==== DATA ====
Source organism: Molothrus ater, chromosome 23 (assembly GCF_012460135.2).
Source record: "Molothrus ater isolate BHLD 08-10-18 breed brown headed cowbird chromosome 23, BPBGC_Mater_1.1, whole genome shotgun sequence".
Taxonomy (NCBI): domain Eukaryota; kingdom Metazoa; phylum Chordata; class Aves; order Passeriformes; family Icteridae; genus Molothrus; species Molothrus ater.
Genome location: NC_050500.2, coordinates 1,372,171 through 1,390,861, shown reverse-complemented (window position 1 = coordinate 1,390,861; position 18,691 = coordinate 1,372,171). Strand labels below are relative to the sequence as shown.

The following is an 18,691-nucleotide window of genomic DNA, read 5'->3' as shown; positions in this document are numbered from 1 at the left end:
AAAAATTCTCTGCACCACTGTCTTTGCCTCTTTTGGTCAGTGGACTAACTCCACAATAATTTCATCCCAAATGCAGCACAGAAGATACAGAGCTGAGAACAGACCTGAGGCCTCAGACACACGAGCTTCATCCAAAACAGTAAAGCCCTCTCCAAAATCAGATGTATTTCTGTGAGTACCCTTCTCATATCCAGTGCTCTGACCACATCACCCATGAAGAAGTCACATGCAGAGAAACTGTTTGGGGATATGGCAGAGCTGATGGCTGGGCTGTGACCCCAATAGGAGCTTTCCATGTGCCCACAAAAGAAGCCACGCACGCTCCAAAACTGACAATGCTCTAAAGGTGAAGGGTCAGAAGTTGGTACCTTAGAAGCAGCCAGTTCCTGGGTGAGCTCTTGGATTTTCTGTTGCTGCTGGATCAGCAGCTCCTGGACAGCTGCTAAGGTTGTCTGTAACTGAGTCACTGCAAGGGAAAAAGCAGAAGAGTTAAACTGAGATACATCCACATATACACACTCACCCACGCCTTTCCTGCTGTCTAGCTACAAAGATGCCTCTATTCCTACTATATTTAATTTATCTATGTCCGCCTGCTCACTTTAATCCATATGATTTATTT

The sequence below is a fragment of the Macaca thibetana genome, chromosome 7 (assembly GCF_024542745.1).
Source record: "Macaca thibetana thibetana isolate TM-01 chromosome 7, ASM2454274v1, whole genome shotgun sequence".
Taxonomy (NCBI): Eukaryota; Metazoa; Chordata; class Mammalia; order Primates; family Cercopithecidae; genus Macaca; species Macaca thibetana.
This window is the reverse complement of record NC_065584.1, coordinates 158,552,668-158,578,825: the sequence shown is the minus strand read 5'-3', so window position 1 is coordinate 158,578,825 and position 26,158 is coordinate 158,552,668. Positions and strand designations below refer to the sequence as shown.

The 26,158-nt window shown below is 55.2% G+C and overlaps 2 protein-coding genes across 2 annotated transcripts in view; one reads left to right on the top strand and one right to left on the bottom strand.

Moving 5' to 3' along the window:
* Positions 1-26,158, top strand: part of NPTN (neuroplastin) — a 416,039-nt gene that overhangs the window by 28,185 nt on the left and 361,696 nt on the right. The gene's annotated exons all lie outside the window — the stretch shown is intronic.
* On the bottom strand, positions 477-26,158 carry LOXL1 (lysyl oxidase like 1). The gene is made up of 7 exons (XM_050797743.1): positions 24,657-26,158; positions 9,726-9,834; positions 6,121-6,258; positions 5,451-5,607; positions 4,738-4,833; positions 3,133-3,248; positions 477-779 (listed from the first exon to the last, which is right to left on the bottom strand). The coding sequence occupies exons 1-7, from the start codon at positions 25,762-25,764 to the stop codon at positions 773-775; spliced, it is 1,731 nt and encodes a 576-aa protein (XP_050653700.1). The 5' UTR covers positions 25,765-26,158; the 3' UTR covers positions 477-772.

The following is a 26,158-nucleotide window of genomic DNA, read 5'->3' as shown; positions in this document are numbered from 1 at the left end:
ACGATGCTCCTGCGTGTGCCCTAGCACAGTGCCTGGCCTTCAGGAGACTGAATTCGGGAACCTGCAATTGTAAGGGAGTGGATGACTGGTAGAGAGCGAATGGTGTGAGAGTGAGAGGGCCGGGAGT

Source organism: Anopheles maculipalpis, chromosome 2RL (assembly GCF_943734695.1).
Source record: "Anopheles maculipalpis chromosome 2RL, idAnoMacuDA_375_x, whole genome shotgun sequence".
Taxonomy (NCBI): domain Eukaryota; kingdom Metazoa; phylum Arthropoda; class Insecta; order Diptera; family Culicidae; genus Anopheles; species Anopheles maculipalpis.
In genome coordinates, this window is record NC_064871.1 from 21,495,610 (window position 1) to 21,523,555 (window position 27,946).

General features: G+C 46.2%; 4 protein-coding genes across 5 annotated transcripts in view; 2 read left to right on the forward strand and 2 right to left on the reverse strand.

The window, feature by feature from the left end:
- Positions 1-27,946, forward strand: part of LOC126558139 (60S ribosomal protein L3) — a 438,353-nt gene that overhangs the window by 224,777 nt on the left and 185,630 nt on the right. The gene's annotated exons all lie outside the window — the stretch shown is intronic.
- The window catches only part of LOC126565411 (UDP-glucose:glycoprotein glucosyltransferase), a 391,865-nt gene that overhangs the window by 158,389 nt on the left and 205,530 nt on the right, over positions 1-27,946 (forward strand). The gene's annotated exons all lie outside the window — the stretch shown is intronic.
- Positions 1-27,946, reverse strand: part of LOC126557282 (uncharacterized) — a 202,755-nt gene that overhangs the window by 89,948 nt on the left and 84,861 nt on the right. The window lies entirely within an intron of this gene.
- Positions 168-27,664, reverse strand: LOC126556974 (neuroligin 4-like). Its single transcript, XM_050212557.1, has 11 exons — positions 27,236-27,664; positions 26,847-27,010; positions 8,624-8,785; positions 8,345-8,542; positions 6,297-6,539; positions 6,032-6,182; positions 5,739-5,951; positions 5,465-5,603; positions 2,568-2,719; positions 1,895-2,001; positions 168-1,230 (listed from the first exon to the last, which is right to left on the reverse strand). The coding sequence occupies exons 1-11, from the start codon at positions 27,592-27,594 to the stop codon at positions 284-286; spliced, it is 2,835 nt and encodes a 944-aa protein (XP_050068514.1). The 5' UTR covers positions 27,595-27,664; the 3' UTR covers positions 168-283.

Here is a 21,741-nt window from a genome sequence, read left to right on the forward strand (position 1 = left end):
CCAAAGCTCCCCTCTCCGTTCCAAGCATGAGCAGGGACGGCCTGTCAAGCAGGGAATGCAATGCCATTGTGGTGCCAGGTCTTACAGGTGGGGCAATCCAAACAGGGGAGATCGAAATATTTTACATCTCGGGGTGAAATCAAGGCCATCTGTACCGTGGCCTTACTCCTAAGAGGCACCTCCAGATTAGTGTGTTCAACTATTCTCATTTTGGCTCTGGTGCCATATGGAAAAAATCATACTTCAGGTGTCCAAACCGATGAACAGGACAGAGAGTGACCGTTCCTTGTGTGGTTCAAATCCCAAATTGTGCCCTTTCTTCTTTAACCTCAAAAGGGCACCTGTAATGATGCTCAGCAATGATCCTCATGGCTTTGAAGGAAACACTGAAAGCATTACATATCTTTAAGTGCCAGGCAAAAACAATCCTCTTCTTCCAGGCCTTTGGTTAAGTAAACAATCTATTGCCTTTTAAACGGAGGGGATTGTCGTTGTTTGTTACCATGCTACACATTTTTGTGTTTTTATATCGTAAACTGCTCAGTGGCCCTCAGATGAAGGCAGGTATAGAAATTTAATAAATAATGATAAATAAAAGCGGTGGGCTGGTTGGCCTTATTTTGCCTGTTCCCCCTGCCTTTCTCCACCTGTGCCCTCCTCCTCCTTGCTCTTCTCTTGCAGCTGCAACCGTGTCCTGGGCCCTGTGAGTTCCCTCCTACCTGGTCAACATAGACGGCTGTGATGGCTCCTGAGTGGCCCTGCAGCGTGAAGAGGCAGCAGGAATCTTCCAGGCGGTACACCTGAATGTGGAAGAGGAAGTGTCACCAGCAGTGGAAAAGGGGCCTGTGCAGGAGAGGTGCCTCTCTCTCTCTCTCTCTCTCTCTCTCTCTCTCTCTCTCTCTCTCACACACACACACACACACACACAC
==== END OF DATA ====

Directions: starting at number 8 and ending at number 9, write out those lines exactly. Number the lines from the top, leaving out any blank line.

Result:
Source record: "Macaca thibetana thibetana isolate TM-01 chromosome 7, ASM2454274v1, whole genome shotgun sequence".
Taxonomy (NCBI): Eukaryota; Metazoa; Chordata; class Mammalia; order Primates; family Cercopithecidae; genus Macaca; species Macaca thibetana.